If Arianna Huffington Was Queen
We live in a time of high-tech miracles. But, as world ruler, I’d strive to direct all that creativity towards servicing our need for more truth, more transparency, and more wisdom.
Arianna Huffington puts forth her monarchical decree: "If I ruled the world, my first goal would be to make it easier to cut through to the facts. At the moment, we are all drowning in spin, smokescreens and lies. Those who perpetrated the two biggest policy disasters of the past ten years—the Iraq war and the financial crisis—could not have pulled their work off without a lack of transparency. So greater transparency would be at the top of my agenda. ... And getting eight hours sleep per night would be given my World Ruler Seal of Approval."
Delay, deny and deflect were the strategies Facebook has used to navigate scandals it's faced in recent years, according to the New York Times.
- The exhaustive report is based on interviews with more than 50 people with ties to the company.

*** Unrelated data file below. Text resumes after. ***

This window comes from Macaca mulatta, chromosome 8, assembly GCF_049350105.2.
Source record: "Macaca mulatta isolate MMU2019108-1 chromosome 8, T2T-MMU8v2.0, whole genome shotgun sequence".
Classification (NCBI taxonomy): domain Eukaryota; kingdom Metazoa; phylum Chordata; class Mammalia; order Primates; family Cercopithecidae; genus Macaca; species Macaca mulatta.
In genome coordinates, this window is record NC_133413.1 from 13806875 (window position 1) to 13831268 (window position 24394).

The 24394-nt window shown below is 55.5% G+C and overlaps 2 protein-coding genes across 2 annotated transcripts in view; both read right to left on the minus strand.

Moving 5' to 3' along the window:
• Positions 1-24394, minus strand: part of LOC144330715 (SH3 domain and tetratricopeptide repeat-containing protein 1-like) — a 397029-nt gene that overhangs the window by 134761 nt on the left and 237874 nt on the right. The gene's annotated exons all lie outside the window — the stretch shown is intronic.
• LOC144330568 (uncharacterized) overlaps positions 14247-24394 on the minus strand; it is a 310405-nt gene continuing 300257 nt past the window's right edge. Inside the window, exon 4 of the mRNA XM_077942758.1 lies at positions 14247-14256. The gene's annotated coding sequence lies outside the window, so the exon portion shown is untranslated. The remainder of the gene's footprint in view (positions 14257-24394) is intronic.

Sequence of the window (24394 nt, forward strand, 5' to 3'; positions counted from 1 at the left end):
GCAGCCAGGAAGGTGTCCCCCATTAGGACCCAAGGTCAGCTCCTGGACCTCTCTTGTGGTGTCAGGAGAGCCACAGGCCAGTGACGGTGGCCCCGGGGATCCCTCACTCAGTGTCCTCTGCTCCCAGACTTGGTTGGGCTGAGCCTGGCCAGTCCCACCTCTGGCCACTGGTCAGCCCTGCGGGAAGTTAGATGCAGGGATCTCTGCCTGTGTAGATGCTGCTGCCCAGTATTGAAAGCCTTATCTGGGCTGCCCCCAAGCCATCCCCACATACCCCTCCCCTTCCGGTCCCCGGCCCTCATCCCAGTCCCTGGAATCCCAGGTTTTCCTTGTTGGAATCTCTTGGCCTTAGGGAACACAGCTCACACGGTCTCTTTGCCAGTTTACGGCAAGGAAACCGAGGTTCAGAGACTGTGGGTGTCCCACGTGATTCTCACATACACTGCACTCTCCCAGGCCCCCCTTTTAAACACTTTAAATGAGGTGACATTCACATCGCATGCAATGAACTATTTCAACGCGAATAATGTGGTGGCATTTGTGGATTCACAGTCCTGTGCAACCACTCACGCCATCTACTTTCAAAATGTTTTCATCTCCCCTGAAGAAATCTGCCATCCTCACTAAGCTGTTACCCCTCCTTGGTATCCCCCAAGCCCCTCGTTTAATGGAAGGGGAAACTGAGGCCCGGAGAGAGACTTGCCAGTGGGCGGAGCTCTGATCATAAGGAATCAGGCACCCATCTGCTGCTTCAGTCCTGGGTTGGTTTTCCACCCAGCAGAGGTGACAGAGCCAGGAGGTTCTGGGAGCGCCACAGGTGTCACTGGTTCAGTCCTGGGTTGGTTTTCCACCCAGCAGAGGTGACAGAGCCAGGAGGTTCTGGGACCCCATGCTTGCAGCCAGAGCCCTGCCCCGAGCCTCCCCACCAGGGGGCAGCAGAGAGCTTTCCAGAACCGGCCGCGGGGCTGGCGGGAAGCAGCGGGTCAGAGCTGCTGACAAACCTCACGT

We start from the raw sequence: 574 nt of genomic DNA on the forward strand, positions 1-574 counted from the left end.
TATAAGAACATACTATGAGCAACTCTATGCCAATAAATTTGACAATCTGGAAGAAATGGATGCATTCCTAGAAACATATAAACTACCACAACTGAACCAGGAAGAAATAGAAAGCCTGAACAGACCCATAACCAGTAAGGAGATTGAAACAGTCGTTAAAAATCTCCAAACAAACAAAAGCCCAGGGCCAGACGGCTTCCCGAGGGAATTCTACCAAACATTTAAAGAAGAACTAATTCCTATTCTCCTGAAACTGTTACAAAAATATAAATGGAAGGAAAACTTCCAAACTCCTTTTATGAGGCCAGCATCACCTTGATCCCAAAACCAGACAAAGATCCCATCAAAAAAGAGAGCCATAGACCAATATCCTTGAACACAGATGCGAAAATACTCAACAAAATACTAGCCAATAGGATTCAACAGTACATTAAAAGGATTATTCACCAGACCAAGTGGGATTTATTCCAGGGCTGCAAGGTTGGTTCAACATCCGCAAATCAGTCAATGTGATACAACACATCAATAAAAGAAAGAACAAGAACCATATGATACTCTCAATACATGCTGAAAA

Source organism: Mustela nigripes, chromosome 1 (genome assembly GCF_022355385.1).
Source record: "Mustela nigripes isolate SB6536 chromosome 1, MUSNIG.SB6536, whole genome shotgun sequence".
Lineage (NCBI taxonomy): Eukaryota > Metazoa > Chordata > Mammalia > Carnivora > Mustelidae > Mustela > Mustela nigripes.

- It outlines how senior executives misled the public and lawmakers in regards to what it had discovered about privacy breaches and Russian interference in U.S. politics.
- On Thursday, Facebook cut ties with one of the companies, Definers Public Relations, listed in the report.
Protected animals are feared to be headed for the black market.
Dogs' floppy ears may be part of why they and other domesticated animals love humans so much.
- Nearly all domestic animals share several key traits in addition to friendliness to humans, traits such as floppy ears, a spotted coat, a shorter snout, and so on.
- Researchers have been puzzled as to why these traits keep showing up in disparate species, even when they aren't being bred for those qualities. This is known as "domestication syndrome."
- Now, researchers are pointing to a group of a cells called neural crest cells as the key to understanding domestication syndrome.
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